Wednesday, 4 July 2007
Dáil Eireann Debate
115. Deputy Bernard J. Durkan asked the Minister for Enterprise, Trade and Employment when his attention was drawn to the impending closure of a factory (details supplied) in County Kildare; if he has received information regarding the company’s proposals to compensate the workforce; and if he will make a statement on the matter. [19278/07]
116. Deputy Bernard J. Durkan asked the Minister for Enterprise, Trade and Employment the extent to which he has monitored the impending closure of a factory (details supplied) in County Kildare; if his attention has been drawn to the extent to which adequate offers of redundancy have been made to the entire workforce in view of their long and dedicated service; if he will ensure that all employees will receive a fair and just settlement in recognition of their contribution to the company and the economy, locally and nationally over the years; and if he will make a statement on the matter. [19279/07]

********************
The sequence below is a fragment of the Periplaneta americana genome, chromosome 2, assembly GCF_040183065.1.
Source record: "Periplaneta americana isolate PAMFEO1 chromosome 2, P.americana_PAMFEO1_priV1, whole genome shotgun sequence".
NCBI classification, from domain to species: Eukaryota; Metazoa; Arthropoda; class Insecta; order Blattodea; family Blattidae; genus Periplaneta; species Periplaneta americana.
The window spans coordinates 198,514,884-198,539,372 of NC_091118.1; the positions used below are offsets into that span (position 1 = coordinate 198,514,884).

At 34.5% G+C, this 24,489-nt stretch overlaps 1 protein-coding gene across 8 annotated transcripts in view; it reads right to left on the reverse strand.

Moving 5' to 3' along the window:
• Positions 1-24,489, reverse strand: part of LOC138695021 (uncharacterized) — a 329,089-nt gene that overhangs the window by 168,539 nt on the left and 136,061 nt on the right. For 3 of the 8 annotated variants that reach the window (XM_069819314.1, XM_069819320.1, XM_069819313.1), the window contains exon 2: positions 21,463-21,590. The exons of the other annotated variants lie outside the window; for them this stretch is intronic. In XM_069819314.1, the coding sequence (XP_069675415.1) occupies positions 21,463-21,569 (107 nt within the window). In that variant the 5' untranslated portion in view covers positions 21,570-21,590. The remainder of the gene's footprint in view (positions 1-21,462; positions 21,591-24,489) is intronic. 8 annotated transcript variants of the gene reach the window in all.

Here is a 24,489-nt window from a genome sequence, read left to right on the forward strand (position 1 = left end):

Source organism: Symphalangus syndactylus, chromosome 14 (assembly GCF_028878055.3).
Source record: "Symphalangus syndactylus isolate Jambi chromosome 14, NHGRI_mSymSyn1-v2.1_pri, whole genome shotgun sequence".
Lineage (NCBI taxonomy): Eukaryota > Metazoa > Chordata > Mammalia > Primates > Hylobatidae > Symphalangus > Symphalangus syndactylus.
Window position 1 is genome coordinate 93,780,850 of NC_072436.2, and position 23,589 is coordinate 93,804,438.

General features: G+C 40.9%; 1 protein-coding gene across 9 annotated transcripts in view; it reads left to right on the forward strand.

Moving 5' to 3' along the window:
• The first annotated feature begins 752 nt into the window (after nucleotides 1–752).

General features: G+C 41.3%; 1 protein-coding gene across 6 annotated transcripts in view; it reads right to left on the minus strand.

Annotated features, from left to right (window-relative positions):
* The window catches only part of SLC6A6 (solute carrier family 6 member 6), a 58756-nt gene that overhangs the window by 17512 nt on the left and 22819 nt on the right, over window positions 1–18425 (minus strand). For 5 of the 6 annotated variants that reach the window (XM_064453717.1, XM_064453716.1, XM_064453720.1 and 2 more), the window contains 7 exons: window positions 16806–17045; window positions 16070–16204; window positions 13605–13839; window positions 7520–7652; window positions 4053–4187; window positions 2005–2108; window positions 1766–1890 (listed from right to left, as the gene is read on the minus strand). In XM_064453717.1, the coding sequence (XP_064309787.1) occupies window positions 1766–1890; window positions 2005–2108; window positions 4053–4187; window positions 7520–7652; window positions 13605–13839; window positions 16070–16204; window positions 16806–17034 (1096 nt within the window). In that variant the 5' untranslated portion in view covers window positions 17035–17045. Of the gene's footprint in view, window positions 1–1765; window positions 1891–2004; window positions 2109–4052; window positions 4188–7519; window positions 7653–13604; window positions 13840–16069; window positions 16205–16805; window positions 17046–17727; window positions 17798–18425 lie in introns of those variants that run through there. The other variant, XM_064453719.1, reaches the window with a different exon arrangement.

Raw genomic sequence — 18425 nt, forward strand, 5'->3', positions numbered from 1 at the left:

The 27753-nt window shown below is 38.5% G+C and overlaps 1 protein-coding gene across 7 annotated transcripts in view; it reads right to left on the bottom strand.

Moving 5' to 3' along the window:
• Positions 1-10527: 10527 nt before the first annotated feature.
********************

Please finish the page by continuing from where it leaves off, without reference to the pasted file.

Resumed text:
On 23 April, 2007, I was informed of the situation in the company in question by Enterprise Ireland. The company is moving its manufacturing operation to China in 2008. It will, however, maintain a sales and marketing centre in Ireland which will employ ten people.
I understand that over the coming months, the company will be discussing its redundancy package with the employees and that it will put a support programme in place to help them obtain alternative employment. The full services of the Industrial Training agency, FAS, will be made available to those workers who wish to avail of the agency’s services.
It is up to the employer in the first instance to pay statutory redundancy lump sum payments to employees on making them redundant. Payments over and above the statutory amounts are a matter for negotiation between the employer and the employees or the trade union acting on the employees’ behalf. I understand that a conciliation meeting has taken place recently under the chairmanship of the Labour Relation Commission. The experience and expertise of the Court, and the Labour Relations Commission, are available free of charge to the parties concerned and offer them the best avenue for resolving any difficulties that may arise. Ultimately, however, it is the responsibility of the parties concerned to ensure that a satisfactory agreement is reached.
|Last Updated: 03/11/2010 18:29:28||Page of 183|